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Most of the clinical guidelines around concussion are based on athletes and rehabilitation protocols designed for this population. The general consensus is that recovery tends to occur in the first 1-2 weeks in 80-90% of injuries however most of the evidence to support this statement is from high level athletic populations. Furthermore a lot of the evidence in this population is from using self-reported symptoms and the validity of self-reported measures in athletes is poor as they often under-report symptoms in order to return to sport quicker. Applying this to a general population some evidence suggests that self-reported symptoms in a general population did not reflect objective balance data.
Instead of or alongside self-reported outcome measures clinical outcome measures are often used to quantify the effect of concussion. OFten the BESS and C-O-P using posturographic measures are sued as this strikes a strong balance between cost-effectiveness and validity and reliability.
The aim of the Toronto Concussion Study was to determine the recovery of postural control longitudinally following a concussion in community-dwelling adults using BESS score and posturographic measures. It was hypothesized that improvement in all measures would be observed 2 weeks after injury and persist over a 12-week observation window. In this exploratory study, recovery was determined using a Hierarchical Growth Curve Model (HGCM).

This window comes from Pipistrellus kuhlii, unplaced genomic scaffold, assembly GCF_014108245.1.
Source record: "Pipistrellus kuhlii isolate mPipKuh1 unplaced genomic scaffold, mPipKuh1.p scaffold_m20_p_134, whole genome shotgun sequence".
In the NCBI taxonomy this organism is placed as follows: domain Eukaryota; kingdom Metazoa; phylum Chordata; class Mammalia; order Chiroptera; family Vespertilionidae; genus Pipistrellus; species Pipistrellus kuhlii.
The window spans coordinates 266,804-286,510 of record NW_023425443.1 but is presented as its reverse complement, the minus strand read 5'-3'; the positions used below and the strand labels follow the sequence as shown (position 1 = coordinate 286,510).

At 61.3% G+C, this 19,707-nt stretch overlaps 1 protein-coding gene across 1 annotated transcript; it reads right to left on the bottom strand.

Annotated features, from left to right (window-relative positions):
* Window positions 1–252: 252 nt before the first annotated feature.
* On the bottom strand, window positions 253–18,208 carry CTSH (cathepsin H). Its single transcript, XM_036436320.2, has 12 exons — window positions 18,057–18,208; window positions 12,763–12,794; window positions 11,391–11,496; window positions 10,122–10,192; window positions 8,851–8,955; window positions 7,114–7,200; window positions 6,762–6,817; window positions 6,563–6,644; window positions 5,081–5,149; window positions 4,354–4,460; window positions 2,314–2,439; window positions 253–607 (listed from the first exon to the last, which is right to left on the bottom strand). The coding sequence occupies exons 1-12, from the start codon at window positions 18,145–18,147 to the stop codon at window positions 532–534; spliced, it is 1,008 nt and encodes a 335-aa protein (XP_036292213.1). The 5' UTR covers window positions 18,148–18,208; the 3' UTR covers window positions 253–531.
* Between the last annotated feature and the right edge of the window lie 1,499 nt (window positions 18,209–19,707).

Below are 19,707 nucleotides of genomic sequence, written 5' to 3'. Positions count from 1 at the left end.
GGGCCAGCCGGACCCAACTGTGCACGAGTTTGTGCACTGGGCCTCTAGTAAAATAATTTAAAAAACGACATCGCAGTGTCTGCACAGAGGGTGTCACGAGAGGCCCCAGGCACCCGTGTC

Overall sample size varied from week to week with week 1 n=61, week 2 n=58, week 4 n=58, week 8 n=51, week 8 n=51 and week 12 n=39. Between week 4-8 self-reported outcome measures recovered however objectively less than 43% of participants improved beyond their week 1 performance.
There hasn’t been much work done on investigating the long term recovery trajectories in balance performance in the general population following concussion. More work is definitely needed however the results from this 12 week longitudinal study is that recovery is variable and does not follow a well definied trajectory. It can also be said that recovery in the general population differs from a sportsperson / athletic background which suggests different rehab protocols or approach to rehab should be different.